Most guitar strings fundamental vibrations are (low E to High C) are in the range of 174.0Hz to 4186Hz. Pickup "signatures" ..the variable that distinguishes the tone of one pickup from another are tested in that range. Anything above that is in the harmonic range of the strings.

You are using .5 H choke instead of a 7.2H as the schematic calls, so I find the results "sort of" meaningless.

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You are using .5 H choke instead of a 7.2H as the schematic calls, so I find the results "sort of" meaningless.

 

you may be right...

in intrest of full disclosure to anybody who might want to try this at home... -dont. i allready did.

 

somewhere earlier in this thread, i fully admitted that i dont exactly know what an inductor DOES. just that i needed one. with that in mind, read on...

 

so i tried my little circuit experiment after working out what caps to hone-in on, and i was dissapointed in the results. it actually works, but the overall effect isnt much more than turning your tone knob all the way down. very muted tones. i double checked my circuit and it was definately wired right. so my only conclusion is that the 500mH wah inductor doesnt have enough "oomph" to do the job. -hows that for a technical anylasys? ](*,)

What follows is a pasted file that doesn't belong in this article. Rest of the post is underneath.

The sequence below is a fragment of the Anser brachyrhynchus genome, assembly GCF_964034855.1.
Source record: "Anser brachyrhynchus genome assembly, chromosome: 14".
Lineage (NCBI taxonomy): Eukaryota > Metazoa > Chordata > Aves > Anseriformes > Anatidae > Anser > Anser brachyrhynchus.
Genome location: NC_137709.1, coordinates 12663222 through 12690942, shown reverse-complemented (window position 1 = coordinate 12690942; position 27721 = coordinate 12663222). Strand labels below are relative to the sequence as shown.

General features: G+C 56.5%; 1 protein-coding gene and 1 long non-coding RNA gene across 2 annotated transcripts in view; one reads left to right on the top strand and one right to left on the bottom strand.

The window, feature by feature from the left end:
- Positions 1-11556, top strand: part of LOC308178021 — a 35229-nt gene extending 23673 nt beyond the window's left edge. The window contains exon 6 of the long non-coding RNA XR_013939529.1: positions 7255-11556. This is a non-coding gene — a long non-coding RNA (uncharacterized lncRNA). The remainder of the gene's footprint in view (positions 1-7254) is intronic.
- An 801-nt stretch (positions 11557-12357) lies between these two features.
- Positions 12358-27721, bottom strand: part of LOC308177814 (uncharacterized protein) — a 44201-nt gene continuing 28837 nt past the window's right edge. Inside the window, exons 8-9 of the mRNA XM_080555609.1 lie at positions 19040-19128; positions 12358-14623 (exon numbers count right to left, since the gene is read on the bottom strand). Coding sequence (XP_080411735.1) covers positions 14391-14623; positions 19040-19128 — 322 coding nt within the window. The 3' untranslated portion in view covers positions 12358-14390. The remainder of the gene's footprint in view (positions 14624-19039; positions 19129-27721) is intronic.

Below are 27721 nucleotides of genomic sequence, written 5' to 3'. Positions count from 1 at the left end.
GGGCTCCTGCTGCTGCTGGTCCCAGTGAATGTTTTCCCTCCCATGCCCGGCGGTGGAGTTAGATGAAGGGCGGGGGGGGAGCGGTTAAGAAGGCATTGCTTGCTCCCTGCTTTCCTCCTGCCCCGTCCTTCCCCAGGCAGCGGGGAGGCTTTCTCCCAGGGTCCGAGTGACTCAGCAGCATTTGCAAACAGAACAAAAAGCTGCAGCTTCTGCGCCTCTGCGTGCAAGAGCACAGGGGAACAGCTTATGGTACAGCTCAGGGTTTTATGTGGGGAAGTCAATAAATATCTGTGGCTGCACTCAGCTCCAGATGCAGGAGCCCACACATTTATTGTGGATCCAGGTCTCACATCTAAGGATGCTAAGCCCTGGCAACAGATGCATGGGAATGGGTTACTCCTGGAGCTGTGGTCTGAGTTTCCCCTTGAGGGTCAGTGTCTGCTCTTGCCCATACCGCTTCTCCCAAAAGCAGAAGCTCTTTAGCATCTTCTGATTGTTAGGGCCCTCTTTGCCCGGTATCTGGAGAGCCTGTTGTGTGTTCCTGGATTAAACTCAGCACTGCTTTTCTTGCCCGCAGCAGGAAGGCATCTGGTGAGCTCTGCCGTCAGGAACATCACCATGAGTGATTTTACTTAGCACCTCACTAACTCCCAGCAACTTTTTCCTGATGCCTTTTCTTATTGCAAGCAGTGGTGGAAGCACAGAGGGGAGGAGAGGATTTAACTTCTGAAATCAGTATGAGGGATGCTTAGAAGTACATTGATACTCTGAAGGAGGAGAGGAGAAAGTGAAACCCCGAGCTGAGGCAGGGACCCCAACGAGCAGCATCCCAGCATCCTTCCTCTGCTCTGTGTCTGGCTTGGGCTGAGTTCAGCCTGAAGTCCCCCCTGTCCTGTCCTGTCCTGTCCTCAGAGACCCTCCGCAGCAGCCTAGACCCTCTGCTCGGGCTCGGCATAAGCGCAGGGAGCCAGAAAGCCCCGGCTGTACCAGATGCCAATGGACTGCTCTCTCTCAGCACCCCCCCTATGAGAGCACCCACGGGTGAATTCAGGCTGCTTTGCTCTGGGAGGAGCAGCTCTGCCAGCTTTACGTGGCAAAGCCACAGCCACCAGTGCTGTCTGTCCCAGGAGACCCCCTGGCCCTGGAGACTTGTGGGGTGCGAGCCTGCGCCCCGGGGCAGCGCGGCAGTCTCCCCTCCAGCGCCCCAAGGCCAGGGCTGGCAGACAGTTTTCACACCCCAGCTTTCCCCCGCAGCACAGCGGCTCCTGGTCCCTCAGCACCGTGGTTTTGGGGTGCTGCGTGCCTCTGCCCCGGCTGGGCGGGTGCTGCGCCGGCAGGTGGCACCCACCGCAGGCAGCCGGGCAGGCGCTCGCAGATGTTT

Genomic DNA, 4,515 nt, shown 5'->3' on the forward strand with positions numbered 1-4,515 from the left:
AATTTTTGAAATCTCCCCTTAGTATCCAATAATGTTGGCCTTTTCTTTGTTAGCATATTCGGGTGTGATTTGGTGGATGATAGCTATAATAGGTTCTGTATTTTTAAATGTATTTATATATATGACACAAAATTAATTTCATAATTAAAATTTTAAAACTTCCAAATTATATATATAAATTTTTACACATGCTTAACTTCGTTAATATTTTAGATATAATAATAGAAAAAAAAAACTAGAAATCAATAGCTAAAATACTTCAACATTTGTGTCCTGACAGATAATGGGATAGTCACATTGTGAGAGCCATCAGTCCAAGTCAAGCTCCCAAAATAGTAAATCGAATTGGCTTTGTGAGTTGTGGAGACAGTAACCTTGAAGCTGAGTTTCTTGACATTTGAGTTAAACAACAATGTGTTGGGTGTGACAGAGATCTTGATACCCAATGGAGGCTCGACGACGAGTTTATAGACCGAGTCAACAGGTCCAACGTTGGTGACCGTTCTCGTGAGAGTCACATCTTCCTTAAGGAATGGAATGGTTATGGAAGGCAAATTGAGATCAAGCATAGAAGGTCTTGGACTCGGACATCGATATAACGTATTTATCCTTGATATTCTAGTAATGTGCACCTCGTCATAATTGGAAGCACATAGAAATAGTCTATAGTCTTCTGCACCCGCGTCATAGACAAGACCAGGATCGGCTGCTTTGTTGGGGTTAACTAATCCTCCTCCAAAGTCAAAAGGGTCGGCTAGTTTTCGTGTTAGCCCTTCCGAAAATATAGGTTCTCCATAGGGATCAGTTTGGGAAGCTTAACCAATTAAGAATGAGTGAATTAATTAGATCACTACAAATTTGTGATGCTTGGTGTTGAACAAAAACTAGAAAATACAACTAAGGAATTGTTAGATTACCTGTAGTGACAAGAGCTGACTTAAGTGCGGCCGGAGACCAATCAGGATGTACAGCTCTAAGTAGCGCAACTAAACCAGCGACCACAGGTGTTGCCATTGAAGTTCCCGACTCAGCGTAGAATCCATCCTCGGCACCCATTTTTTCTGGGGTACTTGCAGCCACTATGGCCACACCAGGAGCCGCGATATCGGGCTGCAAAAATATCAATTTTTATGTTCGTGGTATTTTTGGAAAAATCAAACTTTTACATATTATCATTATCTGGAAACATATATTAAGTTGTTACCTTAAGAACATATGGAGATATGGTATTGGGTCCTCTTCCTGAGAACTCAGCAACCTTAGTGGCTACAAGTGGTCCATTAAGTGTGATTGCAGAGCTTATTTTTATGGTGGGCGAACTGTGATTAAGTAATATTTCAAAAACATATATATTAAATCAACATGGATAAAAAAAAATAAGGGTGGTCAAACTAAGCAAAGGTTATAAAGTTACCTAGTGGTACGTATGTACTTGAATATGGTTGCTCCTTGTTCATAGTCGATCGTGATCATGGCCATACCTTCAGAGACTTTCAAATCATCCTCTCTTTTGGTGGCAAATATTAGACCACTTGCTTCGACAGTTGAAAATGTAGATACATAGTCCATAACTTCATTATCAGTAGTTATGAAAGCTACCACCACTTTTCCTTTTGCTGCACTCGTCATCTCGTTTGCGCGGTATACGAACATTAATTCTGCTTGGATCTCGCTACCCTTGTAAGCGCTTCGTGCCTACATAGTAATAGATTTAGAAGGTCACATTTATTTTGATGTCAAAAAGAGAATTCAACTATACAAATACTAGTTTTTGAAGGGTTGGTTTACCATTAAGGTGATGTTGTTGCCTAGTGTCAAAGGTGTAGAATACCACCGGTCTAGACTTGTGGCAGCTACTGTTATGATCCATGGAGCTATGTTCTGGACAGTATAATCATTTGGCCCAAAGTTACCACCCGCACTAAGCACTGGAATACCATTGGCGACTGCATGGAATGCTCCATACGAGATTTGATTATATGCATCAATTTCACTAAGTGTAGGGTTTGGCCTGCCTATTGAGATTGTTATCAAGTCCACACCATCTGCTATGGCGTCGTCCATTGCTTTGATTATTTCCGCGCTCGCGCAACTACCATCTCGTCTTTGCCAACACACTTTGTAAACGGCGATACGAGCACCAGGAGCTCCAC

when combined, in parallel, (.062uf center frequency) it had a much more pronounced effect, as a big mid -scoop. it sounded like a accoustic guitar piezo pickup, and the output dropped quite a bit. so it definately works, just not very well.

so, what im probably going to do is break down and buy the Torres Varitone kit for $16+shipping, and scarf from it what i need. its a small price to pay after several attempts at a homemade circuit. i bought one a few years ago and installed it in my Sheraton and i really love it. i was just trying to get the first 2 tones from it into my LP style gtr. i should have realised that it wouldnt take much to actually buy the real thing and steal what i need.

this forum, and especially carverman's input, has been a real help tho. now, if nothing else, i understand the relationship between the inductor and the cap to get a desired center frequency. after i get the Torres kit, i will know how to tweak it, if desired. :)

 

I find the whole varitone thing on a guitar worthless.

 

If you want to fool around with the freq's just use an EQ downline. And yes, I've had the original and built several versions of the varitone over the years and scrapped em all ultimately.

 

thank you for sharing that.

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so my only conclusion is that the 500mH wah inductor doesnt have enough "oomph" to do the job. -hows that for a technical anylasys? :)